barber pole, horns, toys, games everything in
motion, even lots of the dollies sit up and
laugh at the tremendous fun.
It's a shame we can't bottle up all the tun
that's going on here this week. We could
supply the rest of the world for a year. So
come with the crowd.
KNITTED SILK SHAWLS $1.00.
Come in black or -cream, openwork
border with fringe, an excellent
gift for a DOLLAR
WOMEN'S TENUIS PETTICOATS
45c. Good quality tennis with hem
stitched flounce pretty stripes, a
$4.00 FUR NECK PIECES. $2.53.
Black French lynx fur neck pieces
in several styles, generous sizes,
satin lined 2 50
fiousanas. oj uooa isoofcs,
Gifts for Young and Old .
fiii ral wW tej mm fwm
bii You Give ib
You Create a
And the beauty of it is that in this wide
realm of hooks in the McCabe Book Store,
most every rierht book is here. We are
What a Gift
RILEY'S beautiful pcems in hand
some new bindings, fully illus
MYRTLE REED'S ey.quisite books
in lino Mndins. special. .. SI -12
TOM SAWYER'S and lluckiebeny
Pinn, bv Mark Twain, new edi
tion SI GO
ROSE IN THE RING, McCutch
eon's latest book, at SX-15
THE PURCHASE PRICE, by
Emerson Hough, best seller cf the
DAINTY POEMS IN WHITE
covers with colored and gold
ACROSS PANAMA, a most timely
and instructive book with abund
ant half tone illustrations, map.-,
etc., published at $3. no our
Price SI -15
Mary J. Holmes famous books in beauti
ful new holiday covers good book paper and
line type always acceptable as a gift, 10.
At 2:30 Friday all the handsome new 25c
Hemy books, fifty-seven titles picture front
cover, onlv 15c.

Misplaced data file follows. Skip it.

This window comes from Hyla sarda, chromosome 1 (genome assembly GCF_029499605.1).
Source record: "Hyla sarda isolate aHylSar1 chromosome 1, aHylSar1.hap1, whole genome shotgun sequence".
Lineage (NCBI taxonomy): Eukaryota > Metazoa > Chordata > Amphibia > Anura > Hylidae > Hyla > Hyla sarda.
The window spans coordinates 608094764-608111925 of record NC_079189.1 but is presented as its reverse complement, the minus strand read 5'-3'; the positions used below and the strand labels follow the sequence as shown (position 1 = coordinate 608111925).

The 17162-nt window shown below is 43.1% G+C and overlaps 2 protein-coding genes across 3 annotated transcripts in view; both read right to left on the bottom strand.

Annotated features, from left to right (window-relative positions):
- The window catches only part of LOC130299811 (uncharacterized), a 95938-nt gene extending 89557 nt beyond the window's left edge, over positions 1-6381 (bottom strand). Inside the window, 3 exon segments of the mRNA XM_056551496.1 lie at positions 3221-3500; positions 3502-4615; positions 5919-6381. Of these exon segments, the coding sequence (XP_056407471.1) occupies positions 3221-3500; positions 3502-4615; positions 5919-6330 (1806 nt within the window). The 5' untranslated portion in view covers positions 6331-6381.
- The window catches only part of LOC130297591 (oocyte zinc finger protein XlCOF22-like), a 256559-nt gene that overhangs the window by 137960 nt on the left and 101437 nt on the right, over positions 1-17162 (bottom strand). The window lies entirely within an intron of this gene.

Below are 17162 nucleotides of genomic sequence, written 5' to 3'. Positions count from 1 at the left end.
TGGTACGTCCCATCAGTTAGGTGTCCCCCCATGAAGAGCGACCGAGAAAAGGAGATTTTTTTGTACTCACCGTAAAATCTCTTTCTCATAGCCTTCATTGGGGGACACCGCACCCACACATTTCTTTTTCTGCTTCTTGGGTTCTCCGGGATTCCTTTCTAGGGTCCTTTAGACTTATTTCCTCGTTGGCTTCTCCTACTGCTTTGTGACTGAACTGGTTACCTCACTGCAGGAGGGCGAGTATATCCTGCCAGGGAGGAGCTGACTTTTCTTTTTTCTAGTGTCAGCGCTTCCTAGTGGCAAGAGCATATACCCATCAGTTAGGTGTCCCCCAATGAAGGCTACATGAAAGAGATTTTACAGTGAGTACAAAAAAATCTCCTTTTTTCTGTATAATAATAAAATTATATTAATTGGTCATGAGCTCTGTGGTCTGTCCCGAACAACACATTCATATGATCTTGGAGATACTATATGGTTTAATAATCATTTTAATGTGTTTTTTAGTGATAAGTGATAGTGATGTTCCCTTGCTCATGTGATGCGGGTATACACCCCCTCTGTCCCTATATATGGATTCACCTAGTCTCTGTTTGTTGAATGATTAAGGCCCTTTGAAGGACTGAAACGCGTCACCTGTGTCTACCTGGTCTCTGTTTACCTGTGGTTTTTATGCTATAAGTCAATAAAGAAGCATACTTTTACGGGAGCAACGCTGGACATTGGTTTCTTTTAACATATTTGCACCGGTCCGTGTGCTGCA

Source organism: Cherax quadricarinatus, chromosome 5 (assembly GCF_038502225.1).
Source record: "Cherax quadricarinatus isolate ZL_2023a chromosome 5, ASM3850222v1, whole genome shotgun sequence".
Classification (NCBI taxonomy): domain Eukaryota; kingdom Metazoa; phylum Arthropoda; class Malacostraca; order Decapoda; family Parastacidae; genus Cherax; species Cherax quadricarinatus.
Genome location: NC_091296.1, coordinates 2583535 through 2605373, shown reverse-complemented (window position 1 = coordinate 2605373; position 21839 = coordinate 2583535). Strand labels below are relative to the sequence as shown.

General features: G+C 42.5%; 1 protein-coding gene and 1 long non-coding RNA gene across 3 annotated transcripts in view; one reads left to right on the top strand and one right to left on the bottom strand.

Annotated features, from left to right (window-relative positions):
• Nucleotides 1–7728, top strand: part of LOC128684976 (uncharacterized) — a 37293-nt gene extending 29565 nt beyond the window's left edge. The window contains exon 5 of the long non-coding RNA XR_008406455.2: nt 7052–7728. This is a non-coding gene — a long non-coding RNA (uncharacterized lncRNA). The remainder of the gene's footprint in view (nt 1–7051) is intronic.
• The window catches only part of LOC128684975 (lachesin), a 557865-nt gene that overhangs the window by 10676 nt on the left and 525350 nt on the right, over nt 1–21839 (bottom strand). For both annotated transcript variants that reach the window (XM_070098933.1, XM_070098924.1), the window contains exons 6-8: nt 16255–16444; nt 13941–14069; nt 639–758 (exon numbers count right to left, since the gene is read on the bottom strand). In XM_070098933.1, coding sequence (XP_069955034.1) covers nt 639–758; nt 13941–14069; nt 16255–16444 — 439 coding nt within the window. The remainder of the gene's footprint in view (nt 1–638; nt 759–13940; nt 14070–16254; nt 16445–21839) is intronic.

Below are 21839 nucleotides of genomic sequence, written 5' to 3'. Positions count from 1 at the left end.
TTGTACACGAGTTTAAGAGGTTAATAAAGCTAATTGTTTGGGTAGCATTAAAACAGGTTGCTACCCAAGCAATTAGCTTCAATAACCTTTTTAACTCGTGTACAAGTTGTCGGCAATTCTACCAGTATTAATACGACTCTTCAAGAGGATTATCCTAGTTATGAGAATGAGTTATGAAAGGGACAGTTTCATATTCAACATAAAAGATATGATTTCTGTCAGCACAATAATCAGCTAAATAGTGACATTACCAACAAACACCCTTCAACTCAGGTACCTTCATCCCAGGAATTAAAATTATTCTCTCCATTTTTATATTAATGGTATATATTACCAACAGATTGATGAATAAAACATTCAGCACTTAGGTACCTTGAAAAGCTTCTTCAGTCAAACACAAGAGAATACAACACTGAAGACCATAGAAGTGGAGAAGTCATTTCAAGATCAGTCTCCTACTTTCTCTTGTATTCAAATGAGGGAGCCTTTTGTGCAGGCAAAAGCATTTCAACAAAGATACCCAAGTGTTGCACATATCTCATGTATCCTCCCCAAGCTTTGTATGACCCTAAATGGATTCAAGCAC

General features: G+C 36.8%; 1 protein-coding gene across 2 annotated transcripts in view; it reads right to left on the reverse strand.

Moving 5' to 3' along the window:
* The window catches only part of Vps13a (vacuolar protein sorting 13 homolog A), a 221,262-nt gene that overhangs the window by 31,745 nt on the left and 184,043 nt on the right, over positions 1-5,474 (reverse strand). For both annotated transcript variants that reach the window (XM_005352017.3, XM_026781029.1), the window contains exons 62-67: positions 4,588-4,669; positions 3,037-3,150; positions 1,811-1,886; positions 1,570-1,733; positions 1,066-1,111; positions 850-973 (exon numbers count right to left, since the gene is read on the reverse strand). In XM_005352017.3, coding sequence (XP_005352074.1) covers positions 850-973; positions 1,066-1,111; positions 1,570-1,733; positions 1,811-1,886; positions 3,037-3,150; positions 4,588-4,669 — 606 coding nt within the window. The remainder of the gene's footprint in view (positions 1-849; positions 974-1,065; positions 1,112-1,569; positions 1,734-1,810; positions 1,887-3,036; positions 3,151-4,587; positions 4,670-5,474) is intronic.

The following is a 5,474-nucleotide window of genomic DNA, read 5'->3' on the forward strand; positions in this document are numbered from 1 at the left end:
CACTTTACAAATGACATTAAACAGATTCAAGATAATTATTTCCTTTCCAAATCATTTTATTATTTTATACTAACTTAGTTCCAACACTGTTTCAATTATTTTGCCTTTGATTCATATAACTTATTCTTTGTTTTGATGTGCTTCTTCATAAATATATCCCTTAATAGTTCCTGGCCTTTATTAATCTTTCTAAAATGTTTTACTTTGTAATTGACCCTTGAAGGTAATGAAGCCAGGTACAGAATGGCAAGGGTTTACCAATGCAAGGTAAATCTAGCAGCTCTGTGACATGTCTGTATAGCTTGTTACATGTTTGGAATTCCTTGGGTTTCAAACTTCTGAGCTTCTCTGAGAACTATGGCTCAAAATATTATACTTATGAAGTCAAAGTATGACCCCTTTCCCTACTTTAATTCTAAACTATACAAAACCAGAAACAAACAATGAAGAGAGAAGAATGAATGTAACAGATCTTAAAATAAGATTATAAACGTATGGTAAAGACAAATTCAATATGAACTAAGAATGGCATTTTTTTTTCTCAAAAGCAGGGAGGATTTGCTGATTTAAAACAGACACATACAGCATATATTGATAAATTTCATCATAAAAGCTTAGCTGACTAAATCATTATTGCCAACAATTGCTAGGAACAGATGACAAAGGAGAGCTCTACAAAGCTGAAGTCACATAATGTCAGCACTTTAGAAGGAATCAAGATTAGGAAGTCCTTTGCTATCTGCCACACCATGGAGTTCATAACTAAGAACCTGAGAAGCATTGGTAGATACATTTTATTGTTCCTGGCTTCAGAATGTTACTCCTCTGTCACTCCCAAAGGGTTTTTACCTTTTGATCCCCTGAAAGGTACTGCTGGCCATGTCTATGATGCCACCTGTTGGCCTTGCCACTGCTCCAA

ON BIGAMY CHARGE
Mrs. Jennie Soenens Arrested
Here on Complaint of Her
AFFINITY IS TAKEN ALSO
Woman Claims That She Has Married
Socoml Time and Produces
Mrs. Jennie Soenens. 4 506 Fifth
avenue, this city, is held a prisoner
in the Moline jail facing a charge
of bigamy brought against her by her
husband, Peter Soenens, from whom
she separated a year ago.
The woman was arrested last night
in company with Constant YVanzele,
with whom she has been living at
the number mentioned. Soenens and
the woman were married in June,
1908. She was Jennie Heyde. Soen
ens returned to Moline a few weeks
ago. He stated that he had separated
from his wife because of her alleged
Shown Marrfairr I.lcmnr.
He learned that she was living in
this city. He called on her". She
showed him a marriage license Is
sued at Davenport May 28, 1901. She
told Soenens that she had consulted
an attorney in Rock Island and that
he had advised her that she would
not be violating the law in marrying
Wanzele. The woman and Wanzele
are charged with living together illegally.
$30 Cleared at Dinner.
Dinner was served at the Y. M.
ii i nits.;. 1
noGK lliunu, IIIIHVI9.
FRENCH HAND EMBROIDERED
CORSET COVERS. Made of fine
nainsook, beautifully embroidered
a dainty gift, a $1.25 value for j
Just SI OO '
CHILDREN'S $4.50 WOOL DRESS
ES $2.85. Dresses of srrfee, mo
hair, checks and plaids, etylisbly
made, trimmed with contrasting
color buttons well worth coming
$2.50 TOILET SETS. $1.69. These
are three piece sets comb, brush j